The Great Lakes Restoration Initiative is a collaborative effort of 15 federal agencies tasked with restoring the Great Lakes. Although the initiative does not list climate change adaptation as one of its main goals, the plan recognizes that improving the health of the lake ecosystems will make the Great Lakes more resilient to climate change impacts. [6] Partners clean up toxins, remove invasive species, protect watersheds from pollution, restore wetlands, and reach out to the community. They will also monitor the winter ice season on the lakes, which could inform future adaptation measures.

For more information about ecosystem adaptation, visit the Ecosystems Impacts & Adaptation page. For more information about national and global indicators of climate change, visit the Indicators page.

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[1] USGCRP (2009). Global Climate Change Impacts in the United States . Karl, T.R., J. M. Melillo, and T. C. Peterson (eds.). United States Global Change Research Program. Cambridge University Press, New York, NY, USA.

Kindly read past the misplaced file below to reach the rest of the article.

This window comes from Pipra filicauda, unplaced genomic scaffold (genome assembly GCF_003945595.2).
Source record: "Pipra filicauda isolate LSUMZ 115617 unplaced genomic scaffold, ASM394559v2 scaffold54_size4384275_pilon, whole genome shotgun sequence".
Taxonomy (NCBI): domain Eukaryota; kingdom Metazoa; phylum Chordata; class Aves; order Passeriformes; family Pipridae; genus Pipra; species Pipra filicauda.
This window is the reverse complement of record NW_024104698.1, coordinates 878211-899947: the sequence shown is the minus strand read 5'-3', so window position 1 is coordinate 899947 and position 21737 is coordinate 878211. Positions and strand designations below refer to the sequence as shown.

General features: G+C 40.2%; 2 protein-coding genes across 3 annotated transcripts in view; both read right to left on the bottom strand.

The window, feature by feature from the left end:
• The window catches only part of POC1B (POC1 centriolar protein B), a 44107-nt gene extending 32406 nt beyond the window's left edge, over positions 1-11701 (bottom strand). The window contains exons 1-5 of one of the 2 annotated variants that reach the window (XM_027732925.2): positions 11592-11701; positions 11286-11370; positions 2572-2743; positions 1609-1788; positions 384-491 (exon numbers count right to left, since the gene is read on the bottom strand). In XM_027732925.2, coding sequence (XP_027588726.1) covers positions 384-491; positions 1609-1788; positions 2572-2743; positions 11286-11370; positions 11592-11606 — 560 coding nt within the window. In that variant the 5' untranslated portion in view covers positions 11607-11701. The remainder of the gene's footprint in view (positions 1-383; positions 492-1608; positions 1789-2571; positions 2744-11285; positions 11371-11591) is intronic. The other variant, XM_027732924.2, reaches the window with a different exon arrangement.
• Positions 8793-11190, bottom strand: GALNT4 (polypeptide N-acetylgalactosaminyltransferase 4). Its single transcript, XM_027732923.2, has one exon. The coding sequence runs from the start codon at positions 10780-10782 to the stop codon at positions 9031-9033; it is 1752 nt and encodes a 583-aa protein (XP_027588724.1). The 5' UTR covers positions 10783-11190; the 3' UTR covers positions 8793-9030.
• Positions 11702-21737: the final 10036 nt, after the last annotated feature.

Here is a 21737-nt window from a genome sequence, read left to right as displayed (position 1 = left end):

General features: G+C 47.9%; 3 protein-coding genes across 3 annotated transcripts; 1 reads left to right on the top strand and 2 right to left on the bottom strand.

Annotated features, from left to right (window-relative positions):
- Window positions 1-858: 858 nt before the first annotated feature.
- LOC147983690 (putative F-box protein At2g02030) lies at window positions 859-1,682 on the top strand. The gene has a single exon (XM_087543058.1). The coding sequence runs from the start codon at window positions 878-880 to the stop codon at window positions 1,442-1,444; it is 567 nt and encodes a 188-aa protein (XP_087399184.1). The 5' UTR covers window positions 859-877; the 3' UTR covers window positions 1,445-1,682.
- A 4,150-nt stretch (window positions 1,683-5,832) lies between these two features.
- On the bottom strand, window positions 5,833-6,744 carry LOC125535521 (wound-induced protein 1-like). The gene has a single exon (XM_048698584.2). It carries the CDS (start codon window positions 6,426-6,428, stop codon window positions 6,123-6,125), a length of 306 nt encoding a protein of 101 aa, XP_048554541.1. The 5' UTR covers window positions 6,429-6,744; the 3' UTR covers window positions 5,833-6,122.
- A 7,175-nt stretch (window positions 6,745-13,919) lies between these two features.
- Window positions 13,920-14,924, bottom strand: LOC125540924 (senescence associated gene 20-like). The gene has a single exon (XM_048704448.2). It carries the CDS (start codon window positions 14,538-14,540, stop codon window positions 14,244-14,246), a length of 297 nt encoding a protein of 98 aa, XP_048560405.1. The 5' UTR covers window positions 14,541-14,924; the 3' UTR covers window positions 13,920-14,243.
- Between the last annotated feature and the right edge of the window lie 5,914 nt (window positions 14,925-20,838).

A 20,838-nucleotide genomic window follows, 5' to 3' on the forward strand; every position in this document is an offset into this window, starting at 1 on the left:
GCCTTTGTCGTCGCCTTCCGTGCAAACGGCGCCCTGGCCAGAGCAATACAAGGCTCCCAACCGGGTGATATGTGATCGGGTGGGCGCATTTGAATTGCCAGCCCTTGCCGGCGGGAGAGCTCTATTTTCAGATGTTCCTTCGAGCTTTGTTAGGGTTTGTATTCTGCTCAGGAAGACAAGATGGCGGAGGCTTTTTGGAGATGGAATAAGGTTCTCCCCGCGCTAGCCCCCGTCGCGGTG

[2] City of Chicago (2010). Chicago Climate Action Plan (PDF) Exit EPA Disclaimer . City of Chicago.

[3] US EPA (2010). Green Infrastructure Case Studies: Municipal Policies for Managing Stormwater with Green Infrastructure (PDF). U.S. Environmental Protection Agency, Washington, DC, USA.

[4] Minnesota Pollution Control Agency (2010). Adapting to Climate Change in Minnesota (PDF) Exit EPA Disclaimer . Minnesota Pollution Control Agency.

[5] Minnesota Department of Health (2010). Draft — MDS Strategic Plan to Adapt to Climate Change (PDF) Exit EPA Disclaimer . Minnesota Department of Health.

[6] Great Lakes Restoration Initiative (2010). Great Lakes Restoration Initiative Action Plan FY2010 — FY 2014 . Great Lakes Restoration Initiative.